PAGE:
A few chapters exceeded my requirements (ie- distribution, or building my own cutting suite, since I was editing on video at the community cable station), but the book’s general tone was influential. It filled you with “gung ho” inspiration about making your little masterpiece, yet it offered a realistic look at the obstacles you’d face on the way. (At the very least, you had to sacrifice such valuable things as time, job or extra-cirricular commitments, and relationships, if the project meant enough to you.) Mr. Schmidt’s volume was immeasurable for this first-time movie maker, and would also be read cover to cover while preparing any of my subsequent cinematic “epics” over the next ten years.

Further historical research would also be found in Georges Sadoul’s twin volumes, Dictionary of Films, and Dictionary of Film-Makers. They were only current up to 1971, but they became immeasurable resources, especially for world cinema. In those days, I could largely only see foreign films on TVO or the French channel (hopefully they had French subtitles that I could read). These books introduced such masterpieces as Ermanno Olmi’s Il Posto, or Renoir’s The Little Match Girl

Even at that young age, all movies mattered to me. If the Sadoul books at Mac satisfied my passion for art-house film, my hunger for grindhouse cinema was satisfied with a trip down to the much-missed Silver Snail on King Street. At last, I managed to get my hands on a copy of Michael Weldon’s classic Psychotronic Encyclopedia Of Film. This  remains one of the true bibles for cult cinema, with its copious capsule reviews of fantasy, biker, rock-n-roll and JD movies.  I’ve always happily lent out books to anyone who was interested, but I put a “no lending” clause on Weldon’s. I simply was using it too often (and it was literally falling apart from overuse).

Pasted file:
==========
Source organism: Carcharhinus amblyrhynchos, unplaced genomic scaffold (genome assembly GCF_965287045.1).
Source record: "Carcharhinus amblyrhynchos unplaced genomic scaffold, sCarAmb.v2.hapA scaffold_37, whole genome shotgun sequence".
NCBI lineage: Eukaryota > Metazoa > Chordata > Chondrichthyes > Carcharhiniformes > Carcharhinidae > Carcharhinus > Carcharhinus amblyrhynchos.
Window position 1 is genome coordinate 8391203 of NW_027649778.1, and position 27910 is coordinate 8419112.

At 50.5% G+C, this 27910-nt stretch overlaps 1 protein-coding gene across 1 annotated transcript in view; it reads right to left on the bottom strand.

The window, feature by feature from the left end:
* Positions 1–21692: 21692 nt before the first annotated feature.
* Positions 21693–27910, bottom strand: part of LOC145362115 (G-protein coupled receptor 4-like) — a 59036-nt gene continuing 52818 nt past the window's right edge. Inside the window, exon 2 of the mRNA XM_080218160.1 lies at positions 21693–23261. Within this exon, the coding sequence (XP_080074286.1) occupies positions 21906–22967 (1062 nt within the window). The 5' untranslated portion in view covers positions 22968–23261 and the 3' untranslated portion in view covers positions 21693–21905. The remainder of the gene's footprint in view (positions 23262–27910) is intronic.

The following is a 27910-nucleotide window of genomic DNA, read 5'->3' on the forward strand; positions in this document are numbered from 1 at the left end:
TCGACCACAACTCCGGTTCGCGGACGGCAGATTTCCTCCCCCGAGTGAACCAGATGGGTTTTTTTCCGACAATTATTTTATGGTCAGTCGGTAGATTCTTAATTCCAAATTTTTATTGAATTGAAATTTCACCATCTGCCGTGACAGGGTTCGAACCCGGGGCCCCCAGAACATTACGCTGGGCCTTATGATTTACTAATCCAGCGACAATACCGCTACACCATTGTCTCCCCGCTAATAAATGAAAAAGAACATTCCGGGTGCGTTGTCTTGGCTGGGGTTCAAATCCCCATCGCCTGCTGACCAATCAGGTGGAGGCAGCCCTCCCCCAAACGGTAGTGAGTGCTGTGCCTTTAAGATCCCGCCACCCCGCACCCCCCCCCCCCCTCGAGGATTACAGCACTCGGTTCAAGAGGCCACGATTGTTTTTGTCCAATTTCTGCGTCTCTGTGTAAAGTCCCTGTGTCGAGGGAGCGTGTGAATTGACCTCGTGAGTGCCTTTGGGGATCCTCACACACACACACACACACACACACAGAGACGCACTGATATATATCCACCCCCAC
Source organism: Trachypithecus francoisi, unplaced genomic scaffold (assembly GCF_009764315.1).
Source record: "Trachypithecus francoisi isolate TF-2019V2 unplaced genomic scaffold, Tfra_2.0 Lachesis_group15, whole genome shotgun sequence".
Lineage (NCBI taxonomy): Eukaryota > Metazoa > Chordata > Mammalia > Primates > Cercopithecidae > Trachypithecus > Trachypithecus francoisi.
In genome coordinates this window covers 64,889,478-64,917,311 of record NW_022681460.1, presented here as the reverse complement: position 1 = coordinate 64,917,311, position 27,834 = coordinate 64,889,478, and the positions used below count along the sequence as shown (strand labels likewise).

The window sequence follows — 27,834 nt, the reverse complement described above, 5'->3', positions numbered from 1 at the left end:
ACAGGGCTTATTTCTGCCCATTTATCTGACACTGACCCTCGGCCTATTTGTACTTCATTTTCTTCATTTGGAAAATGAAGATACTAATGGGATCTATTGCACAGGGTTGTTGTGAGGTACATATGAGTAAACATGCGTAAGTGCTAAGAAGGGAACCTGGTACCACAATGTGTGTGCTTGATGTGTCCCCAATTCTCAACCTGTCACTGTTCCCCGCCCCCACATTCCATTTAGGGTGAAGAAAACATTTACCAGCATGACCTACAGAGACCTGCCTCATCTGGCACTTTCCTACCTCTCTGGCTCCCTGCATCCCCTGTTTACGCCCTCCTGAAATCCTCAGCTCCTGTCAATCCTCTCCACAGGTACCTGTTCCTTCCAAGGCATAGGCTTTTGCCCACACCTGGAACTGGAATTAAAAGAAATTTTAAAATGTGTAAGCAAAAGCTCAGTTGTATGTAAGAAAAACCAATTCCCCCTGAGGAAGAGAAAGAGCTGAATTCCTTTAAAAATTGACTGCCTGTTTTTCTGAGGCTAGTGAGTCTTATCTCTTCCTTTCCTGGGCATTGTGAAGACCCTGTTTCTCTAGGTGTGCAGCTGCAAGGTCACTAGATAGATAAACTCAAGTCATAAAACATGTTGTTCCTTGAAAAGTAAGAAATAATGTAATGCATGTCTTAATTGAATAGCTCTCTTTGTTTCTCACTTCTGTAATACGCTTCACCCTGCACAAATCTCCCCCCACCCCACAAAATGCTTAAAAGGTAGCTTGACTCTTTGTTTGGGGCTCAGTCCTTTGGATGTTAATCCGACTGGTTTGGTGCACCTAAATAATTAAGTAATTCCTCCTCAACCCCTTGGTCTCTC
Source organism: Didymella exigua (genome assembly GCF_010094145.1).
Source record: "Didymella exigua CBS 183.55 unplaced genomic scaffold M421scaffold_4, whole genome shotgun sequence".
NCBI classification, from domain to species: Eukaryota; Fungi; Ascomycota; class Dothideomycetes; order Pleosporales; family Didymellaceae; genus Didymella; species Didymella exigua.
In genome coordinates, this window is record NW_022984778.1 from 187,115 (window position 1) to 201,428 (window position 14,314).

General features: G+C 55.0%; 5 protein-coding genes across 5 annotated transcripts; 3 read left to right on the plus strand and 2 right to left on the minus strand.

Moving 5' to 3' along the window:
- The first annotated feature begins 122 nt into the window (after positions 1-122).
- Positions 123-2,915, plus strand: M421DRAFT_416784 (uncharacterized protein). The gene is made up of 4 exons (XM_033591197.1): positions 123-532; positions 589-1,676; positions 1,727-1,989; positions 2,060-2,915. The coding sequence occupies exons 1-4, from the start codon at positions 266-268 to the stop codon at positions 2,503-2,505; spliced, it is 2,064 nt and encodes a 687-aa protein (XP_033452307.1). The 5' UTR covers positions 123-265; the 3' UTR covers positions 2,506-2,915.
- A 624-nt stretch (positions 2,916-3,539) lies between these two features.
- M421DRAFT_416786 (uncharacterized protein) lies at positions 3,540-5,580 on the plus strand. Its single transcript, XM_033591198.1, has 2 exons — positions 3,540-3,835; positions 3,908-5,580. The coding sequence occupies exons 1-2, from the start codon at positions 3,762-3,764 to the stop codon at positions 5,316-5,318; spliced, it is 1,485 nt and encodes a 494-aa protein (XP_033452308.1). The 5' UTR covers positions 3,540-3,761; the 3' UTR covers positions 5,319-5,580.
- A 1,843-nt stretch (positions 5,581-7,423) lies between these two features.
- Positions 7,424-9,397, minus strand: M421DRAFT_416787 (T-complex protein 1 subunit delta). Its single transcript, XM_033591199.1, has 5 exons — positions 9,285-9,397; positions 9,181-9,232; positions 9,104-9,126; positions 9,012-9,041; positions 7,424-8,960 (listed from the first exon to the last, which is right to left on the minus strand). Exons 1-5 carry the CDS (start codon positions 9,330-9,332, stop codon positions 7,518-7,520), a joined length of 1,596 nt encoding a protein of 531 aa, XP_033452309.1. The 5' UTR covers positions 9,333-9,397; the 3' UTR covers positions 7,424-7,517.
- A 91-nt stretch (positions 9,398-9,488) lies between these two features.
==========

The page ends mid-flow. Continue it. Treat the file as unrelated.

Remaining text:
The last leg of the Hamilton tour was off-topic, but no less memorable. Before leaving town, I cased the used book stores on King Street, including a second-hand shop on the south side (now long gone) which was run by an elderly couple. A lasting memory of my several trips to that store was that behind the counter, sat a rocking chair next to a floor lamp. My last purchase in Hamilton was here: a whopping one dollar for a copy of a Star Wars comic book (issue #18).  The man behind the counter was shaky, frail, and took a long time ringing in the one-dollar sale. This filled me with melancholy on the way back to the car, and in the journey westward as I drove toward the fading horizon line, listening to Tangerine Dream’s Tyger on the tape deck. Already Tangerine Dream was creating cinematic moments in my head. I can’t listen to “Alchemy of the Heart” on that album without thinking of that man.

The spree wasn’t done yet, in theory.  It was a Friday night, and there were still a couple of hours more to shop. On the way home, I made a pit stop in The Telephone City to visit an old haunt, The Brantford Bookworm. Memory causes me to believe that I left the store empty-handed this time, but I do recall sitting in the parking lot, still thumbing through the Weldon book, with the dim outside light dimly providing the only illumination for the car interior. (I guess I couldn’t wait to get home to read!)

I spent many years paying for this one amazing year (both financially and psychologically). One of the misgivings I now have about those nonetheless incredible ten months, is that I should have saved more money. (Of course working all kinds of weirdo hours, seldom being home, and eating out all the time sure didn’t help.) However, this Friday excursion was one frivolous expenditure I still do not regret. These texts would prove invaluable to me this year and beyond. They’re still here, sitting in the shelf to my left as I type this. 

Aug 25, 2017

Playing To An Audience Of One: FRINGE FRIDAYS